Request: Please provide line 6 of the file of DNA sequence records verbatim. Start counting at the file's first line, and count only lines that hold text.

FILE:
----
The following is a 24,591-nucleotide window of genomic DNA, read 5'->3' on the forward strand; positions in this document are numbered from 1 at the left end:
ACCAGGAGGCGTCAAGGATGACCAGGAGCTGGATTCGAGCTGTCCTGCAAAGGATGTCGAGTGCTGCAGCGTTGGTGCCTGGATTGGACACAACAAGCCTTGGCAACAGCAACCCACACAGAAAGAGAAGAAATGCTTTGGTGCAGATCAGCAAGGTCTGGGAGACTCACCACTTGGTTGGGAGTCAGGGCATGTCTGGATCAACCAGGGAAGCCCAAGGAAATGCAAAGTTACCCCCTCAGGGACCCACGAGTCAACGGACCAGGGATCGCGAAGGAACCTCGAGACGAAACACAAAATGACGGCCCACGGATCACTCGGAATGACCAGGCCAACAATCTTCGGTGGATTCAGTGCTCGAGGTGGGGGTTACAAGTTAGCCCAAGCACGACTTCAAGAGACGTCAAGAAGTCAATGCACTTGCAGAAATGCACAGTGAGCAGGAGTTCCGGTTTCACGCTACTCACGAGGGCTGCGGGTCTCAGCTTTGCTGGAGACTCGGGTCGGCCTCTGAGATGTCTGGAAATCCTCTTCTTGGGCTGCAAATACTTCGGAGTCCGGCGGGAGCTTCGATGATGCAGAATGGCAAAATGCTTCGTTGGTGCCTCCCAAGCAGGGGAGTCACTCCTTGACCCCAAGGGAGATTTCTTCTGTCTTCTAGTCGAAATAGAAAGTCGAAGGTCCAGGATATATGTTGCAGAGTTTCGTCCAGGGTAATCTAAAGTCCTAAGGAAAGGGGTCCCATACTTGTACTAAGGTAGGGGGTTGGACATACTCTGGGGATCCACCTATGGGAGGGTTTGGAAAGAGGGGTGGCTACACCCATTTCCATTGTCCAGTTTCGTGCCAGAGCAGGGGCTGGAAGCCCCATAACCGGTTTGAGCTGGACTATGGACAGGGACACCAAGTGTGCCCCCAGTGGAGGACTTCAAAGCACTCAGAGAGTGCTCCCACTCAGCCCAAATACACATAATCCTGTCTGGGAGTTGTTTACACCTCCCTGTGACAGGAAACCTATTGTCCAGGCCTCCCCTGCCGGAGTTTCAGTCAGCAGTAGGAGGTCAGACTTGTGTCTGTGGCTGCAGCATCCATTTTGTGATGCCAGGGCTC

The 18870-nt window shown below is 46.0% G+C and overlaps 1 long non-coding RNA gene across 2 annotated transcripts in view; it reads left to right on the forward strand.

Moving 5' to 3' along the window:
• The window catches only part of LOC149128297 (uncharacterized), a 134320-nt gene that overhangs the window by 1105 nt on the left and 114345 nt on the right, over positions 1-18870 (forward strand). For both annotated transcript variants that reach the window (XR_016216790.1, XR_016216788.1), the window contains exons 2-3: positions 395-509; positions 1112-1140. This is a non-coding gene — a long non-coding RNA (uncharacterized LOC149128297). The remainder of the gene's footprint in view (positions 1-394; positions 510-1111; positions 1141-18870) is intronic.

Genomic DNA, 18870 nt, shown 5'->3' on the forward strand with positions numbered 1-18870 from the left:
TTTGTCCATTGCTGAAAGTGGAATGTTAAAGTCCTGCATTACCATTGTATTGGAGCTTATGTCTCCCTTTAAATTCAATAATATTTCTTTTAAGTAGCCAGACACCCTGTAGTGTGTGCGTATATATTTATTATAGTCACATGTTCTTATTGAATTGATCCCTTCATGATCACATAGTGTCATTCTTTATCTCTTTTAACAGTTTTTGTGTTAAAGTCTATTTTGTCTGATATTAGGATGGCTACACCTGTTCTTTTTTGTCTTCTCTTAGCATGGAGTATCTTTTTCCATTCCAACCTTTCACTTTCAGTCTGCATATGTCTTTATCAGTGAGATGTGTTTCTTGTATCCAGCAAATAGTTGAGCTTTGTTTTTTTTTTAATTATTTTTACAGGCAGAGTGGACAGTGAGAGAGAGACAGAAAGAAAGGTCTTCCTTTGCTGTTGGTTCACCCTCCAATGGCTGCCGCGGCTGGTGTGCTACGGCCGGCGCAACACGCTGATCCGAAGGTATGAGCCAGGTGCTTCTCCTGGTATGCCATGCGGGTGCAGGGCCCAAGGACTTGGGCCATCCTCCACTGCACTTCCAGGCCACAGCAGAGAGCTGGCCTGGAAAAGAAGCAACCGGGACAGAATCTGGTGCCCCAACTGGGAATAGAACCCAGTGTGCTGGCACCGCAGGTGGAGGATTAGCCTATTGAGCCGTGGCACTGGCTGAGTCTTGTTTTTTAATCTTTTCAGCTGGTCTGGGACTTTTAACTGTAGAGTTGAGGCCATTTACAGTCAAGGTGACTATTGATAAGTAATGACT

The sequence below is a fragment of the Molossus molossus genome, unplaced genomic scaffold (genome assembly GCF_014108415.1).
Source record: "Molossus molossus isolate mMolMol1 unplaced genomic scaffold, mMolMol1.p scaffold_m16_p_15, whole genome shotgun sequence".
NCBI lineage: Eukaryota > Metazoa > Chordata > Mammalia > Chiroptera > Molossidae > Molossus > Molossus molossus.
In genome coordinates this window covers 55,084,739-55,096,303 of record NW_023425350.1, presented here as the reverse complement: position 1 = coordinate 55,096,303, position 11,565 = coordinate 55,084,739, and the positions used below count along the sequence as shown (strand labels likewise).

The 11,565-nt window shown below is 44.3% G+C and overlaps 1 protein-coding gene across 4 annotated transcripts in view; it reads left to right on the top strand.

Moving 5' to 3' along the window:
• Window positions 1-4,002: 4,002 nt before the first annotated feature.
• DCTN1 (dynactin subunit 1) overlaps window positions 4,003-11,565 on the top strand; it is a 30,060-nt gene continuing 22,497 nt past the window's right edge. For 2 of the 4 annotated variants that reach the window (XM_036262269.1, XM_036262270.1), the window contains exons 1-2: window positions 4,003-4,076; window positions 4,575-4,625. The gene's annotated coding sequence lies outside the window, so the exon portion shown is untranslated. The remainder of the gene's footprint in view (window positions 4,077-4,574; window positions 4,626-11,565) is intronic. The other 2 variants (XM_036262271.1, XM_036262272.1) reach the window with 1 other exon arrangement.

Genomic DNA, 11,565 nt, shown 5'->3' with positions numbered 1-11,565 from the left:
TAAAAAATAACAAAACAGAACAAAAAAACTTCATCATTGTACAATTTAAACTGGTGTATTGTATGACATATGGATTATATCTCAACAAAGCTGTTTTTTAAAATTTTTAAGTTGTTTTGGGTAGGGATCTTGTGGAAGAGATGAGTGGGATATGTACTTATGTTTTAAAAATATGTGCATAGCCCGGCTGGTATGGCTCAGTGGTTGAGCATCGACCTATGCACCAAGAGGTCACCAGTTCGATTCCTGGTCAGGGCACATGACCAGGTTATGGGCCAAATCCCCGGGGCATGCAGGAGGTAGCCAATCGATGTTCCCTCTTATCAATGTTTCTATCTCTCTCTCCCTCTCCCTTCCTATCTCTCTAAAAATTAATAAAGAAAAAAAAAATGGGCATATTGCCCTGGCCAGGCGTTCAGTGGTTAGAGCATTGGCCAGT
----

Genomic DNA, 18870 nt, shown 5'->3' on the forward strand with positions numbered 1-18870 from the left: